The vivid color of red indicates the severe effects that the city has on people. In earlier parts of the passage, there are “chicken bones and pork-chop bones” that are left along the curb. The image of bones combined with blood indicates that the city can both physically and mentally kill a person with its harsh conditions. The wind strengthens the chaotic image of the city by blowing old envelopes and newspapers so the papers dance in the air. The papers and bones left on the street creates an empty and dark image of the city.
Vivid descriptions of the wind such as its’ “rattl[ing] the tops of garbage cans”, “dirt and dust and grime”, and “grit sting[ing] skins” create a sense of chaos that is common in the busy hustle of city life. The cold wind also “violent[ly] assault[s]” the residents of the city, allowing the reader to envision the truly excruciating and harrowing journey people in the urban setting must make regularly. Additionally, asyndeton is utilized masterfully throughout the passage to demonstrate the disarray caused by the wind. The wind finds “theater throwaways, announcements of dances and lodge meetings, the heavy waxed paper that loaves of bread had been wrapped in, the thinner waxed paper that enclosed sandwiches, old envelopes, newspapers.” This extensive list without the use of conjunctions speeds up the reading allowing a fast pace similar to the rapid attacks of the wind, enabling the reader to visualize the onslaught on the citizens. Lutie, however, cooperates with the wind, reading the sign swiftly: “three rooms, steam heat, parquet floors, respectable tenants.” Asyndeton in Lutie’s case shows how she skillfully works with the wind to study the hanging notice.
He rebels against the rules and ends up getting caught. All his belongings were burnt down due to Beatty, a fireman, made Montag set his own house on fire. Montag runs away and gets far from this society of nothingness. Fahrenheit 451 is very symbolic, because throughout the whole book there are so many items that have different meanings. The salamander, Hound, and phoenix are three of the many symbols in Fahrenheit 451.
F3 is called a severe tornados and the wind speeds are 158-206 miles per hour. There damage is roofs and some walls torn from buildings, heavy trucks lifted from the ground. F4 are called Devastating tornados and there wind speeds are 207-260 miles per hour. There damages are well constructed houses are blown off from foundations. F5 are called incredible tornados and there wind speeds are 261-318 miles per hour.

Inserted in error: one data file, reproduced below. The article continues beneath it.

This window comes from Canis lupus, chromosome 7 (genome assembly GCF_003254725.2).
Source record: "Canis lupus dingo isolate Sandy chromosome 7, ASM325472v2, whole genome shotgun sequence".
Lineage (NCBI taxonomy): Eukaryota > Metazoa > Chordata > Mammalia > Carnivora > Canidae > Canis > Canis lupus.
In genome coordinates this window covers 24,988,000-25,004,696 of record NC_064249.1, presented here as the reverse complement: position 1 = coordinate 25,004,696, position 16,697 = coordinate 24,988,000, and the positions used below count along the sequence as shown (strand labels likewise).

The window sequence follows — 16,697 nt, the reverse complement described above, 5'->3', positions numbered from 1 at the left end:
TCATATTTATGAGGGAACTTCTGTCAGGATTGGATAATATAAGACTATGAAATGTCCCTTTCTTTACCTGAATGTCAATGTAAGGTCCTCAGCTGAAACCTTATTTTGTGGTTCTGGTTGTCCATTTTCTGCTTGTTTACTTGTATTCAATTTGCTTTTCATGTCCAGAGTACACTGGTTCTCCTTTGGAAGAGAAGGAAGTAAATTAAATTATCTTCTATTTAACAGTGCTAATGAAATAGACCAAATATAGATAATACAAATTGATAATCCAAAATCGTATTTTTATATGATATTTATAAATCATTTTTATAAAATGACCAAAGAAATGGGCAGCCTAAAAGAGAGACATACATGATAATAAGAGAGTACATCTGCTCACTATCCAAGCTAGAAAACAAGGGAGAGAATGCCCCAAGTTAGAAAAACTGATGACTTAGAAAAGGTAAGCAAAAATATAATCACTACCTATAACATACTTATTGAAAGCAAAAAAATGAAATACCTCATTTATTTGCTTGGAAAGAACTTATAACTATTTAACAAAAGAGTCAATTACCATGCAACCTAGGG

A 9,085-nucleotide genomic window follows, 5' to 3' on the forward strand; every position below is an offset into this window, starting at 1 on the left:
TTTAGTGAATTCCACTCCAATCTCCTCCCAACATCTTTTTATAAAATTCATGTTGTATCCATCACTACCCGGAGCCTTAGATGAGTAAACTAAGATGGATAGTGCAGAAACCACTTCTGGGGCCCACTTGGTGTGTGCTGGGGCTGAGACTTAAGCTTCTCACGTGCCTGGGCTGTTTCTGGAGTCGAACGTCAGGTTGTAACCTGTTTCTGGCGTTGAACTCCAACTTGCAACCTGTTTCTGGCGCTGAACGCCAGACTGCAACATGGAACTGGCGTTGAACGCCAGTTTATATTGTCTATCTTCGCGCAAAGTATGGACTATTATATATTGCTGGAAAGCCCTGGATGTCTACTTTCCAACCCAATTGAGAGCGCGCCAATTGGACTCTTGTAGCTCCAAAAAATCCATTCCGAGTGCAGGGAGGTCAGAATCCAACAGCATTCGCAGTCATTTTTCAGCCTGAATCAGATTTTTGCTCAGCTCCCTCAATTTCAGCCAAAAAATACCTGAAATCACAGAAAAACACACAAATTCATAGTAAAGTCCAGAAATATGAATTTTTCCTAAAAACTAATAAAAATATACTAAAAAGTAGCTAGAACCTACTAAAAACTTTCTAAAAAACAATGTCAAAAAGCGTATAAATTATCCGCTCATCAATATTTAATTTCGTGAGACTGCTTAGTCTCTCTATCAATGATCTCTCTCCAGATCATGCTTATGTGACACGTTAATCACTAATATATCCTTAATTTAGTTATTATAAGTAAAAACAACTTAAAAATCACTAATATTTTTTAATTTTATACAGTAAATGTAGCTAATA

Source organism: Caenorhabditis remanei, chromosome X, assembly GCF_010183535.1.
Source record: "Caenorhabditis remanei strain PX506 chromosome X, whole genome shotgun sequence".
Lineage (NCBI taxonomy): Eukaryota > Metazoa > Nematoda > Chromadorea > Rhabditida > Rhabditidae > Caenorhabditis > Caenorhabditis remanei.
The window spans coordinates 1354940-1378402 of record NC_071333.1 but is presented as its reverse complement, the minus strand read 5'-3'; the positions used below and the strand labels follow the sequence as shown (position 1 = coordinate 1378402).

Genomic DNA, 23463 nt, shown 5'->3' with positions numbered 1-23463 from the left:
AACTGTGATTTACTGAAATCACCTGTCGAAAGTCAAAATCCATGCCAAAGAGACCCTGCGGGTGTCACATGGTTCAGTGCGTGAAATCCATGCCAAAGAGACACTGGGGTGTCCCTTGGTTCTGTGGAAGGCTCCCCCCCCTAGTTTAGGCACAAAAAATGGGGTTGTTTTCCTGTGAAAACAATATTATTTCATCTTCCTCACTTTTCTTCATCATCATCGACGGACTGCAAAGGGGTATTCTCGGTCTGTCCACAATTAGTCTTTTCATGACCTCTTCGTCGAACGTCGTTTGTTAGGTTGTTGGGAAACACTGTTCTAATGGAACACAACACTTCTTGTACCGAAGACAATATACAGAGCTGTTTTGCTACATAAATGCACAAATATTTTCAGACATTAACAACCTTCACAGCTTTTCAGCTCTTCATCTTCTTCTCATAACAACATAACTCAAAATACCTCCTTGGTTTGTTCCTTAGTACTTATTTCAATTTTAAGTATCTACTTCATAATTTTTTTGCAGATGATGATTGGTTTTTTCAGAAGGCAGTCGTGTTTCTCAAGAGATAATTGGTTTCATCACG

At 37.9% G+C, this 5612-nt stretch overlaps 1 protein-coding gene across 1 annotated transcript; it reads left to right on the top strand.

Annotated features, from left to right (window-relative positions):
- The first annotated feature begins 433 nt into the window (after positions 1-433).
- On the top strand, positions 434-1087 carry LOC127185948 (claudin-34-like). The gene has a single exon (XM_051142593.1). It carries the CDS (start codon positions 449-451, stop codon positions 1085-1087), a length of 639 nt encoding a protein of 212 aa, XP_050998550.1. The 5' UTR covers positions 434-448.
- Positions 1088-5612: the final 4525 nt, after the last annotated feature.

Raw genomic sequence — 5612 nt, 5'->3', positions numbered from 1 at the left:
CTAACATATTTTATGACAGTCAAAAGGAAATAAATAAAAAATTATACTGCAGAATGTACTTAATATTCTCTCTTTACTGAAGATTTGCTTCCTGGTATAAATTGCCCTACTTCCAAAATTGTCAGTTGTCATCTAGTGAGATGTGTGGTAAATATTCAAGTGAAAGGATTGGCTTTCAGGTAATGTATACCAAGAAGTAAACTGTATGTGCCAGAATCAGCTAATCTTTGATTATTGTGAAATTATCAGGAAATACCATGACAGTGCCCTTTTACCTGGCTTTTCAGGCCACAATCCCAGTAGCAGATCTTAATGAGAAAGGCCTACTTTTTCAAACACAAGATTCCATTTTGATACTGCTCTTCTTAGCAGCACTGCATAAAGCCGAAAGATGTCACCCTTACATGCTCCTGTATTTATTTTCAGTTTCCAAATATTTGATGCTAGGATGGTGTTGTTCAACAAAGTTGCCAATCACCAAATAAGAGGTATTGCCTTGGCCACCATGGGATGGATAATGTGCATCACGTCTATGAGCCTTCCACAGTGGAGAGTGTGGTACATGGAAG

With hundreds of people flooding to cities in search of income, the cities became populous and dangerous. Streetcars regularly tumbled from draw bridges, and horsed carriages bolted into crowds. Each day, an average of two people were killed at Chicago’s railroad crossings. Fire was also a leading cause of death, claiming dozens of lives per day. The cities were not prepared to protect their residents.
September 11, 2001 has proven to be one of the most horrific and diving days in American history. Taking the lives of thousands, Muslim terrorists wreaked havoc on New York City’s iconic Twin Towers, pushing citizens of the United States and surrounding countries to their limits. People have since recorded personal accounts of the catastrophe, portraying the happenings of the tear-jerking event. A consistent sense of distress and hopelessness are evident in many modern literary pieces concerning the egregious act of terrorism. In his narrative “The Ashen Guy: Lower Broadway, September 11, 2001”, author Thomas Beller establishes a significantly panicked tone through the use of detailed imagery, strong punctuation, and illustrative diction.
How has 9/11 Changed American Culture? September 11, 2001 was a harrowing event that took place in New York City, NY. Two foreign terrorists hijacked four planes that were flying above New York, two of which were flown into the Twin Towers of the World Trade Center. A third terrorist plane crashed into the Pentagon, a paramount government building located in Washington, DC. The fourth and final plane crashed into a nearby field a few miles outside of Pittsburg, Pennsylvania.